Mr. TABER. To what extent is this an emergency item, and to what extent is it something that could not very readily go into the final deficiency bill? Mr. VINSON. We have not any money at all.

Mr. TABER. And you have to pay for your stenographic reporting operations?

Mr. Vinson. Yes; and if we hire investigators, or attorneys, we have no money with which to pay them. In other words, I do not think the committee would attempt to employ outside personnel unless they had the money with which to pay them.

Mr. Ludlow. To what extent would Mr. Parker's Committee on Internal Revenue Taxation be serviceable to you in this work which you are undertaking?

Mr. Vinson. They are always quite helpful.

Mr. Ludlow. You have not mapped any program of cooperation with them?

Mr. Vinson. Yes, they are working with us; they are working on these problems all the time. But so far as any outside investigation is concerned, they would not be in a position to make it.

Mr. WOODRUM. Will the committee hold hearings right along during the vacation period, if and when there is one?

Mr. VINSON. My opinion is that it will.

Mr. WOODRUM. "So it will be necessary to have a fund, even if Congress is not in session?

Mr. Vinson. Yes; and that is one of the reasons the amount $50,000 was requested.

(Note.-The following testimony held in connection with, and the

appropriation discussed herein carried in, H. J. Res. 433 (Public Res. 50)).

MONDAY, JUNE 28, 1937.

DEPARTMENT OF AGRICULTURE

RENT OF BUILDINGS IN THE DISTRICT OF COLUMBIA

STATEMENTS OF H. A. NELSON, ASSISTANT DIRECTOR, OFFICE

OF BUDGET AND FINANCE; AND JOSEPH HALEY, CHIEF, DIVI. SION OF OPERATION, AND REAL ESTATE OFFICER

Mr. WOODRUM. We have before us in House Document No. 270, an item for $30,000 for an additional amount for rent of buildings and parts of buildings in the District of Columbia for the use of various bureaus, divisions, and offices of the Department of Agriculture.

Will you give us a statement showing the necessity for that?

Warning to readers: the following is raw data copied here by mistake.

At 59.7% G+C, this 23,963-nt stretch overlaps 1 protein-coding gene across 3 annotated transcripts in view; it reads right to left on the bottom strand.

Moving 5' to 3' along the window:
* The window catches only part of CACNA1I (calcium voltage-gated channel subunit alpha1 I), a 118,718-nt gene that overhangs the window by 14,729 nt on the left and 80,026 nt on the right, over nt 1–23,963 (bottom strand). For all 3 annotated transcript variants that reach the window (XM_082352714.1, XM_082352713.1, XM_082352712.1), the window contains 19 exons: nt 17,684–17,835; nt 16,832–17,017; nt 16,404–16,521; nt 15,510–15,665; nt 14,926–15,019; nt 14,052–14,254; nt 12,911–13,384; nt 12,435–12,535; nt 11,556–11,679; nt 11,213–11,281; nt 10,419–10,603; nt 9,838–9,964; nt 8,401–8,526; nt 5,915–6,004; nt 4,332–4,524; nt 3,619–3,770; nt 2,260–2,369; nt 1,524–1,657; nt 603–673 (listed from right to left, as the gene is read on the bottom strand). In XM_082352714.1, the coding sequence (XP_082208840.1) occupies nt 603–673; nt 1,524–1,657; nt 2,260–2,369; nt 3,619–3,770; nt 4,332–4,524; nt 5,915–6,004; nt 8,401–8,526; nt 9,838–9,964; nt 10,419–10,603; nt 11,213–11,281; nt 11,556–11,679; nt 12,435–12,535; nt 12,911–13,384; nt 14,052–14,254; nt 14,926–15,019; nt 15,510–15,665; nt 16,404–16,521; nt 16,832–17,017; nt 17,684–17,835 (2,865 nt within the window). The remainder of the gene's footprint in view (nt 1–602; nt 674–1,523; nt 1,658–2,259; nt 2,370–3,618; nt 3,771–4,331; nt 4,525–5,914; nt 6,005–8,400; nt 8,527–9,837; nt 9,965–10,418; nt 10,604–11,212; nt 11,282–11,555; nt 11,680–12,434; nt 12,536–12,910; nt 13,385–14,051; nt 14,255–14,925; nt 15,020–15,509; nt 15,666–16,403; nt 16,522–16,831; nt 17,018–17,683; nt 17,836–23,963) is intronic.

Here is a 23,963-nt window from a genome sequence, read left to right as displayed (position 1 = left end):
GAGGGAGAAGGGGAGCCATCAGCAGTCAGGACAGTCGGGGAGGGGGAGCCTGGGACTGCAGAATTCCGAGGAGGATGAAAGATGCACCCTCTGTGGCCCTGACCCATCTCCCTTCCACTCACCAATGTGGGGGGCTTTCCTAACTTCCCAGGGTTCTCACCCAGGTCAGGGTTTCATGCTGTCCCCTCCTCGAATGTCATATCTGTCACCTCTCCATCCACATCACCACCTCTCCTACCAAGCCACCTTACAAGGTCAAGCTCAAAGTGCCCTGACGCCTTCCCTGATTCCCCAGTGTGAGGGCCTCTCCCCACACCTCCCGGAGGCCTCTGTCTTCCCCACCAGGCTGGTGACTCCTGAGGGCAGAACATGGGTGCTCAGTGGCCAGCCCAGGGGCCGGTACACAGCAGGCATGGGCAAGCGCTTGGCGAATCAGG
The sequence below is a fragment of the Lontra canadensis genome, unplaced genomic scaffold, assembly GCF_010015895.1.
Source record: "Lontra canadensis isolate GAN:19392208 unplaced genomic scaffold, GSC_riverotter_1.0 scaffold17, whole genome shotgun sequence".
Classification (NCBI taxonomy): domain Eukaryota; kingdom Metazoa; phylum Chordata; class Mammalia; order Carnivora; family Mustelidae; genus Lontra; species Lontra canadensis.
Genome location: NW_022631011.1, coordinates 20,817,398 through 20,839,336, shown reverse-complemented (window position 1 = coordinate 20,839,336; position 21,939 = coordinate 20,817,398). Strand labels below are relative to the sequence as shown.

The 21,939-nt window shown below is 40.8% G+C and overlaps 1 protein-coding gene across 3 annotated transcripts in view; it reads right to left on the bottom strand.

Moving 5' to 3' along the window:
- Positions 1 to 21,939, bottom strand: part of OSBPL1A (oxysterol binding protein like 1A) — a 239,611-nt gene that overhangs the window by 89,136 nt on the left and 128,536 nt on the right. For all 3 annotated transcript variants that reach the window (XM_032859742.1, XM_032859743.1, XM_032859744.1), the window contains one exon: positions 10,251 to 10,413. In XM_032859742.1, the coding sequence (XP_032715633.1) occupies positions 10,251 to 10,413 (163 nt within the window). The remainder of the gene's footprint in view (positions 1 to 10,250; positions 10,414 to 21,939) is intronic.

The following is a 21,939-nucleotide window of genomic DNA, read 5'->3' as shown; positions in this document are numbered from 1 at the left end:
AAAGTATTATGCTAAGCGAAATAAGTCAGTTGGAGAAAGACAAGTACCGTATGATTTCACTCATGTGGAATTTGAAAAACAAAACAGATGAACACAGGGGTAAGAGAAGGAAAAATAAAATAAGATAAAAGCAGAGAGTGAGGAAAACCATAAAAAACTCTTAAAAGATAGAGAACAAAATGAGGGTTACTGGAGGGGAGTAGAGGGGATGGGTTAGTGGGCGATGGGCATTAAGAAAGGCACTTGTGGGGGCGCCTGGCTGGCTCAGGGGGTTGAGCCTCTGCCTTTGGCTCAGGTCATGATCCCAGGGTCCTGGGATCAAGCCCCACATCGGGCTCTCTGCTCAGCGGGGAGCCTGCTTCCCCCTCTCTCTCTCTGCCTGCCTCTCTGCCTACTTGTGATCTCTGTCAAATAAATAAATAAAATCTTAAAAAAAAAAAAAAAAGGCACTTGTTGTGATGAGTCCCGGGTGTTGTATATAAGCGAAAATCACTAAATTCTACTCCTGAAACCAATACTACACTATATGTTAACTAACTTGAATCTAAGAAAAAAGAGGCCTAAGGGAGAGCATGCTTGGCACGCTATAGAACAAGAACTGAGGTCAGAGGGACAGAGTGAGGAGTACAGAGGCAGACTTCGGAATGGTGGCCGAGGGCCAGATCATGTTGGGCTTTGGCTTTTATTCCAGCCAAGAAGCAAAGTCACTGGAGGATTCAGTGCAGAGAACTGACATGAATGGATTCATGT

Mr. NELSON. For a period of 9 years the Department of Agriculture has been able progressively to reduce its expenditures for rent in the District of Columbia. The peak was reached in 1928 when we spent about $211,000, while for this fiscal year we are spending only $63,000.

It was expected that we would be able to curtail the amount for the fiscal year 1938 by $30,000, in line with the previous policy, by the elimination of the rental of the Atlantic Building on F Street.

However, since that estimate was submitted to the Bureau of the Budget and to Congress a very radical change has taken place in the Department.

The Secretary has found it absolutely impossible to administer the activities of the Soil Conservation Service and the Resettlement Administration with the supervisors of those organizations located at considerable distances from the main department group and to correlate the activities of those two groups with the other organizations of the Department.

Therefore, despite the fact that we had plans prepared for the movement of the people in the Forest Service, located in the Atlantic Building, to the South Building, or the Extensible Building of the Department of Agriculture, the Secretary told us to scrap that plan